Mayfield Visitor Centers are located at our Braselton and Athens plants, offering consumers a behind-the-scenes look at the production of Mayfield Milk and Ice Cream. Visitors are able to tour the plant, learn what makes Mayfield the Southeast’s leading brand of milk and ice cream, browse through our gift shop and, of course, eat Mayfield Ice Cream at our parlor. Representatives from our visitor centers are among the team members who post on The Dairy Blog. They’ve described recent factory tours they’ve led and the people who have visited—an average of 50,000 a year, including guests from as far away as Italy, the Czech Republic, Russia and South Africa.
The Mayfield Mom Squad also blogs on our site. Mayfield Moms are the most elite group of people who will ever serve you a scoop of ice cream or sample of milk! The team of advocates of the Mayfield brand is made up of women who are energetic, enthusiastic, health-conscious mothers, generally with children in the home. We like to think of them as our community ambassadors. They are trained to promote Mayfield products to our target audience and serve more than a million consumers per year. Chances are, if you live in these markets, they’ve handed you a sample of Mayfield Ice Cream or Milk in your local grocery store.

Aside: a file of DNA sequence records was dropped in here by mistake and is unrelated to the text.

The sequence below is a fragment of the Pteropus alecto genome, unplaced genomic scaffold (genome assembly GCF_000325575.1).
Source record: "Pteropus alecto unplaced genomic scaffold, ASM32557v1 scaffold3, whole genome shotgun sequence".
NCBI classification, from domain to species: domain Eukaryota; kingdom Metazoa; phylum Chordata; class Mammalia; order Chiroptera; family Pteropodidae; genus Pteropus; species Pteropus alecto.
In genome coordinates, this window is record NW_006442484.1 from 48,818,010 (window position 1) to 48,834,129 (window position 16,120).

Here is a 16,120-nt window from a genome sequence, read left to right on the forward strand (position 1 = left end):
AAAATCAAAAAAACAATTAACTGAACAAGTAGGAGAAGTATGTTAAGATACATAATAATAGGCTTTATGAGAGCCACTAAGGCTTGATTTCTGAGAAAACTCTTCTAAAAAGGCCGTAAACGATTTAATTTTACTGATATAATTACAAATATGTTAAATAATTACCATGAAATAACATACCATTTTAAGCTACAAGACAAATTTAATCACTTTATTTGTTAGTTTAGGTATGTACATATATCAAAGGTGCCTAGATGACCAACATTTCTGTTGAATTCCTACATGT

Our bloggers also include a guest author, Michael Zemel, Ph.D., a calcium researcher at the University of Tennessee and executive director of America on the Move in Tennessee, the state arm of the national non-profit organization whose mission is to improve health and quality of life by promoting healthful eating and active living. And our consumer affairs specialist is on board to answer questions and posts the most frequently asked questions so consumers can easily find an answer. All of our authors work together to give visitors to our site a good sense of our culture. We want The Dairy Blog to be a useful resource for anyone needing information related to Mayfield and to dairy products in general.